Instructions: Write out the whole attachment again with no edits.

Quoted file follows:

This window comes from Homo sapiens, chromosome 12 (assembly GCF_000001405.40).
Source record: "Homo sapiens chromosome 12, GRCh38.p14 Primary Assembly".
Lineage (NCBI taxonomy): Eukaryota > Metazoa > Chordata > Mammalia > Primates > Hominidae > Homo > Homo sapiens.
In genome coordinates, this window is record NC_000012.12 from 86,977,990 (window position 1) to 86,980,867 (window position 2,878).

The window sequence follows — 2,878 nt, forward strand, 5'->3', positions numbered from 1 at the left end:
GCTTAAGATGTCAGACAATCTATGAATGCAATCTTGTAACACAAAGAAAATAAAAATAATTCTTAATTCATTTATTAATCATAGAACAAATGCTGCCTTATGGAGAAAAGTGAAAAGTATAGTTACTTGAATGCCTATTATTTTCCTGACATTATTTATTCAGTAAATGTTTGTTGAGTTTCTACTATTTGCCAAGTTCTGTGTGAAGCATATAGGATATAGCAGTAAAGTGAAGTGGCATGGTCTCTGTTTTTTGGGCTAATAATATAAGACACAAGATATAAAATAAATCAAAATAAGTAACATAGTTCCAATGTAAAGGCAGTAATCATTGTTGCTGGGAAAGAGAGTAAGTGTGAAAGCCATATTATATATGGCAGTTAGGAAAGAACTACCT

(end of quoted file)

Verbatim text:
This window comes from Homo sapiens, chromosome 12 (assembly GCF_000001405.40).
Source record: "Homo sapiens chromosome 12, GRCh38.p14 Primary Assembly".
Lineage (NCBI taxonomy): Eukaryota > Metazoa > Chordata > Mammalia > Primates > Hominidae > Homo > Homo sapiens.
In genome coordinates, this window is record NC_000012.12 from 86,977,990 (window position 1) to 86,980,867 (window position 2,878).

The window sequence follows — 2,878 nt, forward strand, 5'->3', positions numbered from 1 at the left end:
GCTTAAGATGTCAGACAATCTATGAATGCAATCTTGTAACACAAAGAAAATAAAAATAATTCTTAATTCATTTATTAATCATAGAACAAATGCTGCCTTATGGAGAAAAGTGAAAAGTATAGTTACTTGAATGCCTATTATTTTCCTGACATTATTTATTCAGTAAATGTTTGTTGAGTTTCTACTATTTGCCAAGTTCTGTGTGAAGCATATAGGATATAGCAGTAAAGTGAAGTGGCATGGTCTCTGTTTTTTGGGCTAATAATATAAGACACAAGATATAAAATAAATCAAAATAAGTAACATAGTTCCAATGTAAAGGCAGTAATCATTGTTGCTGGGAAAGAGAGTAAGTGTGAAAGCCATATTATATATGGCAGTTAGGAAAGAACTACCT